Tuesday, September 8, 2015

Blood, Sweat and Tears Bulls-Eye Quilt

Last month, I finished the Bulls-Eye Quilt in Carolyn Friedlander’s Savor Each Stitch book as part of the Quilt the Book challenge. While the previous project, the Arcs Quilt, used only convex curves in the needle turn appliqué, the Bulls-Eye Quilt features both convex and concave curves. I really liked how the Bulls-Eye Quilt built upon the technique of the Arcs Quilt, although in the end I prefer convex curves over concave ones. I was surprised to find that each quadrant had its own unique template to trace, but since I was only making one block the tracing and cutting was over quickly.

While the main goal of the Quilt the Book challenge is to sew all the items in one book, my own additional challenge is to use my stash for these quilts as much as possible. Due to my year-long participation in Pink Castle Fabrics’ Cotton + Steel club, I have more fat quarters than I know what to do with. For this quilt, I picked four low volume prints for the background and paired them with solids from my stash. While none of the prints is my favorite, I’m really pleased with how they all work together. I left off the borders because nothing in my stash felt right.

In two of the quadrants I machine quilted vertical lines, and in the other two I quilted horizontal lines. I really enjoyed the process and may use it on a bigger quilt some time. It definitely makes for a nice crinkly quilt after washing.

The back of the quilt is made entirely out of scraps from the front. I don’t usually like making pieced backings, but at this small scale it was a breeze. I couldn’t let the extra wedges go to waste, so I appliqued them on the back, after the quilting was finished but before the binding was attached. A couple of them are a little puffy, but it’s the back. The binding is another low volume Cotton + Steel fabric from my stash.

If I liked making this quilt so much, why did I include “Blood, Sweat and Tears” in the title? Well, when I was pin basting the top, I pricked my finger something fierce and bled on it in several spots. At the suggestion of a fellow quilter, I used hydrogen peroxide to remove the stains. Then I threw it in the washing machine for good measure, which had the added bonus of making it nice and crinkly. The sweat came from the unusually warm summer we had in Seattle this year. Turning on the iron without the benefit of AC was torture, so I was glad to have a needle turn appliqué project to work on during the hottest days. The tears were from the convergence of several icky things going on in my personal life last month, most of which are better now. After that, I needed a pick-me-up and finishing this quilt filled that need.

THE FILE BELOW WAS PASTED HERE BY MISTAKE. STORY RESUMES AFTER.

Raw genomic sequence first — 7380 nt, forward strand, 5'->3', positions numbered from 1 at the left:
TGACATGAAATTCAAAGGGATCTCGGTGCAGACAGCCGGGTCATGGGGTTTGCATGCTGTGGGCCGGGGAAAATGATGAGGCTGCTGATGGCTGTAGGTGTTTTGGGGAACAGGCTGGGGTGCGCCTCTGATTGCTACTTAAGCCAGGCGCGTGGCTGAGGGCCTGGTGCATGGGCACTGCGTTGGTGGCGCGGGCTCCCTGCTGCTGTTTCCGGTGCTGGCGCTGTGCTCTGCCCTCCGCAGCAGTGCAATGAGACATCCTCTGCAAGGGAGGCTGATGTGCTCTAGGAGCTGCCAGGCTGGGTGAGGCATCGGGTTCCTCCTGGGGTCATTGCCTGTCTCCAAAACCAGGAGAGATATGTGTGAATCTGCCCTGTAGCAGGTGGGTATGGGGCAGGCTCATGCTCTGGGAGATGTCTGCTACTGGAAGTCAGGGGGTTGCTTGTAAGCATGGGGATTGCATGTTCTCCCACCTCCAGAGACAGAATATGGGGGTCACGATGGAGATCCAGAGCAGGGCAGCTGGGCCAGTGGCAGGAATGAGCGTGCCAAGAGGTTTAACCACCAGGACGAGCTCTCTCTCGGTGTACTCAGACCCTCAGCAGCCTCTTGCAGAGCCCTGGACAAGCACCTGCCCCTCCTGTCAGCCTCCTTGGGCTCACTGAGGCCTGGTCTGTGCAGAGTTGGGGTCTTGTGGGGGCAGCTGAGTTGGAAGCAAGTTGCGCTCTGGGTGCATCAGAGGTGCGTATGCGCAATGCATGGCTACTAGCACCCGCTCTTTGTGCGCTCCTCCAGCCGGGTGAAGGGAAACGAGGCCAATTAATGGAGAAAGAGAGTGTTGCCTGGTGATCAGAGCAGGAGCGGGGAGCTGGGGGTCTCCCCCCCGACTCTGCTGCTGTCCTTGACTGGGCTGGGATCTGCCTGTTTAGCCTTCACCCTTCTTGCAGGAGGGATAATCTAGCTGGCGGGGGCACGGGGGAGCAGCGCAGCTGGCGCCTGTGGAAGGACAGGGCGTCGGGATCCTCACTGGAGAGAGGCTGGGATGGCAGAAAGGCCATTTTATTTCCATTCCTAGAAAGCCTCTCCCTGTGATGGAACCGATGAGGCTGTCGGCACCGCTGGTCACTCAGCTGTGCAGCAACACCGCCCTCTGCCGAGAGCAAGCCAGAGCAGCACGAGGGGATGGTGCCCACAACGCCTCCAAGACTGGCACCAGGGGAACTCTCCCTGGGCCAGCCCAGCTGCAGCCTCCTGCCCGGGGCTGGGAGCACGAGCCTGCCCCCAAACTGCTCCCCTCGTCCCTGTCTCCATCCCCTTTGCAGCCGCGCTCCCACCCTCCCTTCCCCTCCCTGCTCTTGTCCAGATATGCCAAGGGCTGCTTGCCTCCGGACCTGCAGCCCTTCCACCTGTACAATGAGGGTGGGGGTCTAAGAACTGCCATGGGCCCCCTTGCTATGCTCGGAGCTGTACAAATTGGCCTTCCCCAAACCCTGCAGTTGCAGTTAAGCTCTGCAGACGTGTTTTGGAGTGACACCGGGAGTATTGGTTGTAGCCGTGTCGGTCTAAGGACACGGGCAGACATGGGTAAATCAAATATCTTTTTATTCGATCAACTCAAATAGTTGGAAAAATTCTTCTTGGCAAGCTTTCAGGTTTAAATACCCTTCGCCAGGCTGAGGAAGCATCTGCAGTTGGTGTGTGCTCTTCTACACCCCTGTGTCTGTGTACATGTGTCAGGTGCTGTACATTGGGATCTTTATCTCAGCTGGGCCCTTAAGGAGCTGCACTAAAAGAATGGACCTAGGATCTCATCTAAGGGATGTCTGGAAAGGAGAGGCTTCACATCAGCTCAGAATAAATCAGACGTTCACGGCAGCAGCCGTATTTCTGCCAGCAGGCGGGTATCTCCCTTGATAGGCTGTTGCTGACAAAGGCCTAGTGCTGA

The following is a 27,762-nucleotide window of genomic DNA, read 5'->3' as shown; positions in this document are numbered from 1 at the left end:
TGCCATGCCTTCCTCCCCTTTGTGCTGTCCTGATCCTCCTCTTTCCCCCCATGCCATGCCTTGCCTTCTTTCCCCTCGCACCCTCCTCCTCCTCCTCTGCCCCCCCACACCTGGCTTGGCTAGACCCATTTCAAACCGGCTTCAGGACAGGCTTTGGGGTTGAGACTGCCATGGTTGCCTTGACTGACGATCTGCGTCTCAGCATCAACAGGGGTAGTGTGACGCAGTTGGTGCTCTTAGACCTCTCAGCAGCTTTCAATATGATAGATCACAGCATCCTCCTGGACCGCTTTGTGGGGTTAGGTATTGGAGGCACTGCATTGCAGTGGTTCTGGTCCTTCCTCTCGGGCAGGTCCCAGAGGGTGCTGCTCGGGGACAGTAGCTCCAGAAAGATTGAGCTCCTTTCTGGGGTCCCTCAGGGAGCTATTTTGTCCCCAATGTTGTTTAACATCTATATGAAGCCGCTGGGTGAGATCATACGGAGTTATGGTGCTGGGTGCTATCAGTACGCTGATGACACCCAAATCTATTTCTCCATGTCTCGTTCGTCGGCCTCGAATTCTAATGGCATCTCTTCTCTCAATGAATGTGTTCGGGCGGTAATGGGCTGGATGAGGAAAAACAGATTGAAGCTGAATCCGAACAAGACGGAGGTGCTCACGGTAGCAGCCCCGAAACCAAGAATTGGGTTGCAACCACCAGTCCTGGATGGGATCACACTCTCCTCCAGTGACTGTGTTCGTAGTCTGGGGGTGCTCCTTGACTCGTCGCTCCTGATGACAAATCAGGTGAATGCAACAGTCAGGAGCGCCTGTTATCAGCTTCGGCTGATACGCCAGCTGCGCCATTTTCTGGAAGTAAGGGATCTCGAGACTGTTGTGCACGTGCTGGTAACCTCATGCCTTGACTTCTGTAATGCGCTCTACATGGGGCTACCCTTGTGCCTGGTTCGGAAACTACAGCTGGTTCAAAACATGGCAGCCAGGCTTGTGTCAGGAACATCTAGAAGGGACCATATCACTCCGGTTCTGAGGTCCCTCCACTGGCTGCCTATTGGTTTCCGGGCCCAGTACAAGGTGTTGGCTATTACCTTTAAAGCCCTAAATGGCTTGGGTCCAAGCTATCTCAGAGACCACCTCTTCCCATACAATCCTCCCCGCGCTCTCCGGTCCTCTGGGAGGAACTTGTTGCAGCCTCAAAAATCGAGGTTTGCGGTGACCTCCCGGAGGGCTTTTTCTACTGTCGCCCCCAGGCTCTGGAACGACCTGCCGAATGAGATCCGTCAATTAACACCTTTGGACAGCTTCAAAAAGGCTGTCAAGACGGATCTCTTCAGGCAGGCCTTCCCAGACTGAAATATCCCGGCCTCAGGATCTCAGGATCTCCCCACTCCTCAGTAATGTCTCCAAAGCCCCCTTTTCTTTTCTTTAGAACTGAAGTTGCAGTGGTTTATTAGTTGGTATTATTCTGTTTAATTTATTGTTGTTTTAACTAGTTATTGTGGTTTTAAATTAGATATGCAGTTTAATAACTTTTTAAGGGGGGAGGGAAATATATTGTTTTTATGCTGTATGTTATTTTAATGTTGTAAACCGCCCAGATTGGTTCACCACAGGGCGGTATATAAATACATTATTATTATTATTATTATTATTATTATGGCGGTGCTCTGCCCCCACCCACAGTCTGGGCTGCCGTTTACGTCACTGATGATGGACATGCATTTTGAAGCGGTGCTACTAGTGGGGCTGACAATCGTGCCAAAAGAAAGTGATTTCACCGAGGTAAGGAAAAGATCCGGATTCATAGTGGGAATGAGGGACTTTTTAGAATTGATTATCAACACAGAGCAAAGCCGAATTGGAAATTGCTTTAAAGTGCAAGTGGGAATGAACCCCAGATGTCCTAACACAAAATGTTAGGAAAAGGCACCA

Quilting my way through Savor Each Stitch has been immensely satisfying so far and I am looking forward to the next project!

Tuesday, September 1, 2015

August 2015 in Review

This August was a month of high highs and low lows. While I enjoyed the events I attended, like Epic Meet-Up 2015, there was a lot going on at work and in my personal life, so I didn’t get as much sewing time as I would have liked. Still, I managed to complete my first composition book cover, a gift bag, three blocks for the forest themed Seattle Modern Quilt Guild improv charity quilt, and another mini quilt from Savor Each Stitch. Hopefully September will be less busy.

Friday, August 28, 2015

Scrap Happy Arcs Quilt

Last month, I finished my first quilt after starting the Quilt the Book challenge. The Arcs Quilt is the first project in Savor Each Stitch and I really enjoyed making it. I love how Carolyn provides three examples of the pattern, each with their own thoughtful write-up. I made mine out of some of my favorite Cotton + Steel scraps. Before having a daughter, I avoided pink like the plague. I am drawn to it more now because it is my daughter's favorite color and reminds me of her.

Some people consider needleturn appliqué to be time consuming and tedious, but I find it relaxing. It’s also very portable, which is a huge draw for me as I have long bus commute with unreliable wifi. Since I averaged four blocks a day, I was finished with all the blocks in a couple weeks. Because it’s such a small quilt, I was done with the machine piecing before I knew it and was on to the quilting.

For the hand stitching around the arcs, I used a dark pink perle thread that my daughter had picked out ages ago when I made her visit the fabric store with me. While working on this quilt, I learned to appreciate why stitching in the ditch is so common. Stitching outside of the ditch, as I did in a few places, proved awkward and not as neat. Still, I really enjoyed the handwork.

For the border, I chose to machine quilt a few simple lines to make the border recede and the handwork pop. The binding and backing were from my Cotton + Steel stash. It was super satisfying to make this mini quilt completely out of scraps and stash and it’s one of my favorite things I’ve made this year. I’m looking forward to sewing up more projects out of this book.